In spite of the attempt to prevent the extravagant use of flowers at funerals, we still see on those sad occasions some new and rather poetic ideas expressed by floral emblems. One of these, called the “Gates Ajar,” was very beautiful: the “gates” panelled with lilies, and surmounted by doves holding sprays of passion-vines in their beaks.

Palms crossed, and clasped by roses and ribbons, an oblique cross of roses lying on a bed of ivy, a basket made of ivy and autumn leaves, holding a sheaf of grain and a sickle of violets, an ivy pillow with a cross of flowers on one side, a bunch of pansies held by a knot of ribbon at one corner, a cross made of ivy alone, a “harvest-field” made of ears of wheat, are some of the many new funereal designs which break the monotony of the dreadful white crosses, crowns, and anchors, hearts and wreaths, of the past.

It is no longer necessary to exclude color from these

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tributes to the dead. Indeed, some of the most beautiful designs noticed at recent funerals have been composed of colored flowers.

For a christening, a floral cradle or swinging hammock, a bowl, a silver cup full of the tiniest flowers, are all favorite designs. A large table of flowers, with the baby’s initials in the centre, was sent to one happy young mother on a recent auspicious occasion; and far more lovely was a manger of flowers, with the “Star of the East” hanging above it, all made of that pretty white flower the Star of Bethlehem.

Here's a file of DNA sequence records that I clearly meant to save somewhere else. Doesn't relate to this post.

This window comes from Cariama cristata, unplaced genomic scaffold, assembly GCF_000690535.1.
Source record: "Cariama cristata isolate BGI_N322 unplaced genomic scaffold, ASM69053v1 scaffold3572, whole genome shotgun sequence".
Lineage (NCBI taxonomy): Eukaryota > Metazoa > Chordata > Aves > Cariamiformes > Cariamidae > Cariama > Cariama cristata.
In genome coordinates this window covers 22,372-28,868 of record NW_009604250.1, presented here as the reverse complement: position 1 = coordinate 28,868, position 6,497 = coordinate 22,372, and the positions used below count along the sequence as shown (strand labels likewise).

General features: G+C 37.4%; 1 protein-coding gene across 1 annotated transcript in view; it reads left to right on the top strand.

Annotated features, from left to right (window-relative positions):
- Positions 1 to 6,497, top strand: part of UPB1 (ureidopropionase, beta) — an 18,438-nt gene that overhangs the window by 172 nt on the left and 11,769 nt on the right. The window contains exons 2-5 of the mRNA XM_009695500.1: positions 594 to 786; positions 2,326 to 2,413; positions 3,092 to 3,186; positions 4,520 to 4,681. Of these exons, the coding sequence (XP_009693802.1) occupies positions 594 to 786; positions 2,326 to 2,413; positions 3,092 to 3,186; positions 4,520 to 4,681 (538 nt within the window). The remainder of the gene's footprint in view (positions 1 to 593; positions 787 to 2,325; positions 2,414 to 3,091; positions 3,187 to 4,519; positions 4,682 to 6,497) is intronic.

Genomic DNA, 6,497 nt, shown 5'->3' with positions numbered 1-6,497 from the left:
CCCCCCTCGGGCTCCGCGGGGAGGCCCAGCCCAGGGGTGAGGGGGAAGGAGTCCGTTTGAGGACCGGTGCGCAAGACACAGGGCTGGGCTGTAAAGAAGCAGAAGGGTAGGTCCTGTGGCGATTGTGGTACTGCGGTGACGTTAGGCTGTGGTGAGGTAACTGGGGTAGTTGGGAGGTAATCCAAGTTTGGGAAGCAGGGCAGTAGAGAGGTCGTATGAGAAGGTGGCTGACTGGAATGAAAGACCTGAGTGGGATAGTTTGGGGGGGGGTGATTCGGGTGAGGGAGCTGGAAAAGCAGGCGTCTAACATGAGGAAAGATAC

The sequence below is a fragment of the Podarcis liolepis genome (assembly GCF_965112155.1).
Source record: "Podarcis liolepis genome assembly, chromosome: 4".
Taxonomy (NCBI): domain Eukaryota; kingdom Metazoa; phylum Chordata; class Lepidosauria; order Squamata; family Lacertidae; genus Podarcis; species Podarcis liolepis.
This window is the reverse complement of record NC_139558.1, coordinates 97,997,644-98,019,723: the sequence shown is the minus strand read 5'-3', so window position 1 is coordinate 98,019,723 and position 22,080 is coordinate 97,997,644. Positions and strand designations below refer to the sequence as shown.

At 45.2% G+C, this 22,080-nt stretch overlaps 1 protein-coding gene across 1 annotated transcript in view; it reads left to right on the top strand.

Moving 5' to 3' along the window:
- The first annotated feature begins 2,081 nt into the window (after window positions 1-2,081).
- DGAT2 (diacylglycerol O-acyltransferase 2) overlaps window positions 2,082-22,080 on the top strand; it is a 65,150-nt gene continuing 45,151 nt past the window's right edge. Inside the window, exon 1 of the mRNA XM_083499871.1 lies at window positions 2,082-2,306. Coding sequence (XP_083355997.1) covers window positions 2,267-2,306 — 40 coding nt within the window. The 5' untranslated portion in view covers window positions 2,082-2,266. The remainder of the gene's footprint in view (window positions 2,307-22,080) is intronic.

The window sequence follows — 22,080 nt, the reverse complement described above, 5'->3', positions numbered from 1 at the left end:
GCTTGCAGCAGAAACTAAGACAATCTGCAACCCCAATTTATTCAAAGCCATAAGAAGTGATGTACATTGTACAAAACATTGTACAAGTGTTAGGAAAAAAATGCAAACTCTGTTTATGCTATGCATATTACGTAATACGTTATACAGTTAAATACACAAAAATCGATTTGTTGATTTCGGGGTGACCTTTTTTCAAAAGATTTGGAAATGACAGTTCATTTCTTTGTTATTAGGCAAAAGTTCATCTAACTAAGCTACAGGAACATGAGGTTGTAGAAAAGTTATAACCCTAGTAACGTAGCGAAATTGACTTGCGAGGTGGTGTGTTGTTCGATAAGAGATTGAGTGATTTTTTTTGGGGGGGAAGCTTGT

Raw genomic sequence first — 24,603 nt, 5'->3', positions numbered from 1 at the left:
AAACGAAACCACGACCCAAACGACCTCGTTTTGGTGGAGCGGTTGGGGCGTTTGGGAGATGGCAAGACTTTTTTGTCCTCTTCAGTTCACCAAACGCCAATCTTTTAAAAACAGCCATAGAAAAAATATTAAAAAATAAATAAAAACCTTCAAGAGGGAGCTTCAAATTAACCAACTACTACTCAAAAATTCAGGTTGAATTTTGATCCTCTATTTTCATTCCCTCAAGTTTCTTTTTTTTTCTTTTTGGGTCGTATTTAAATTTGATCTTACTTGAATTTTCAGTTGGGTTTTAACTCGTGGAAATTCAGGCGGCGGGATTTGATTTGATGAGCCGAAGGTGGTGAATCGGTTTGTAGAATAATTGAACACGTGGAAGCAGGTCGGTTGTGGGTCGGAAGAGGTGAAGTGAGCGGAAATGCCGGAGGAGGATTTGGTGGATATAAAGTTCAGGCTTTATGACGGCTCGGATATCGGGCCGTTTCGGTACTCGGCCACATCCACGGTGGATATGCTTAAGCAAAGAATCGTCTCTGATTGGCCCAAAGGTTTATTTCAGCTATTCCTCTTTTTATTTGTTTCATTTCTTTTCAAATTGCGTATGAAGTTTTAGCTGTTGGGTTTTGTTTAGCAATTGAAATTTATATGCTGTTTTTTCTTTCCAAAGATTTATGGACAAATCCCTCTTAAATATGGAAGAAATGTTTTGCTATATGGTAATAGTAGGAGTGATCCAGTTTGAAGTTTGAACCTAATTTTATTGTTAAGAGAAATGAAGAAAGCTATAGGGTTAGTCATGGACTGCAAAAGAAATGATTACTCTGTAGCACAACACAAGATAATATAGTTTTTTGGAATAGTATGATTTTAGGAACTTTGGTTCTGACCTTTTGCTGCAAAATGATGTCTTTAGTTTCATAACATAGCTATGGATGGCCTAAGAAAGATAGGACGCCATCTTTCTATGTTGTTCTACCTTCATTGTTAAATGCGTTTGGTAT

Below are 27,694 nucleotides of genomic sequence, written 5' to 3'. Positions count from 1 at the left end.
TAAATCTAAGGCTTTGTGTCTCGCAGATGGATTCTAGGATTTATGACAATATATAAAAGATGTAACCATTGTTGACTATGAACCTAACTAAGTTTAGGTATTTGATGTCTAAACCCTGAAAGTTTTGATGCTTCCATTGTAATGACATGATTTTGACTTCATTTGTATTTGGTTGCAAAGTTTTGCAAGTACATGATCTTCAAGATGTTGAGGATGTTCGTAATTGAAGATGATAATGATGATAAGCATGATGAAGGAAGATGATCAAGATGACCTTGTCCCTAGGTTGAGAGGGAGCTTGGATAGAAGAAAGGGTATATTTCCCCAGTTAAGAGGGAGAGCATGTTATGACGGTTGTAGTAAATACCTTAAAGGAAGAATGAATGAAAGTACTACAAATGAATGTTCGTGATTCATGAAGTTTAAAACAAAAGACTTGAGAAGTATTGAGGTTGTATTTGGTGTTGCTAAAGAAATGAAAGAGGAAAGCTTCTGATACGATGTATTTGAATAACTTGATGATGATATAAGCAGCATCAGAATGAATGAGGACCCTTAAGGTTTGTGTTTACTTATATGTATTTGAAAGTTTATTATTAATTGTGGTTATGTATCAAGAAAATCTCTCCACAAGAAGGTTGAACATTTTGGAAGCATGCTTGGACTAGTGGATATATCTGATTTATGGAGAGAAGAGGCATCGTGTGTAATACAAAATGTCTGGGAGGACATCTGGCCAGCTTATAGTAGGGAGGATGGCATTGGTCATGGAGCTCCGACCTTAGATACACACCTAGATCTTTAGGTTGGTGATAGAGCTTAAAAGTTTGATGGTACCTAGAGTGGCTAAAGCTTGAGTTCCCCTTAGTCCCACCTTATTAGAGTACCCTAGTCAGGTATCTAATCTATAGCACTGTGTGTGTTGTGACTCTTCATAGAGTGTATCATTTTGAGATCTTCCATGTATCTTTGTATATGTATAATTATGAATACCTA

Strange contrasts of flowers have been made: purple lilacs and the blue forget-me-nots were a favorite combination–“stylish, not pretty,” was the whispered criticism.

The yellow marigold, a sort of small sunflower, has been the favorite “caprice” for bouquets de corsage. This is as near to an actual sunflower as the aesthetes have ventured to approach. With us, perhaps, there is no more splendid yellow than this marigold, and it admirably sets off a black or sage green dress.

An extravagant lady, at a ball, wore around her white dress skirt a fringe of real violets. Although less effective than the artificial ones, they had a pretty appearance until they drooped and faded. This adornment cost one hundred and fifty dollars.

A rainbow has been attempted in flowers, but with poor success. It will look like a ribbon–a very handsome ribbon, no doubt; but the arc-en-ciel evades reproduction, even in the transcendent prismatic colors of flowers.

Ribbons have been used with flowers, and add much

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to their effect; for, since the Arcadian days of Rosalind and Celia, a flower, a ribbon, and a pretty girl, have been associated with each other in prose, poetry, painting, and romance.

The hanging-baskets, filled with blooming plants, trailers, and ferns, have been much used at weddings to add to the bower-like appearance of the rooms; and altars and steps of churches have been richly adorned with flowering plants and palm-trees and other luxuriant foliage.

The prices paid for flowers have been enormous. One thousand dollars for the floral decorations for a single dinner has not been an uncommon price. But the expenditure of such large sums for flowers has not been unprofitable. The flowers grow finer every day, and, as an enterprising florist, who had given a “rose tea” to his patrons, remarked, “Every large order inspires us to produce a finer flowers.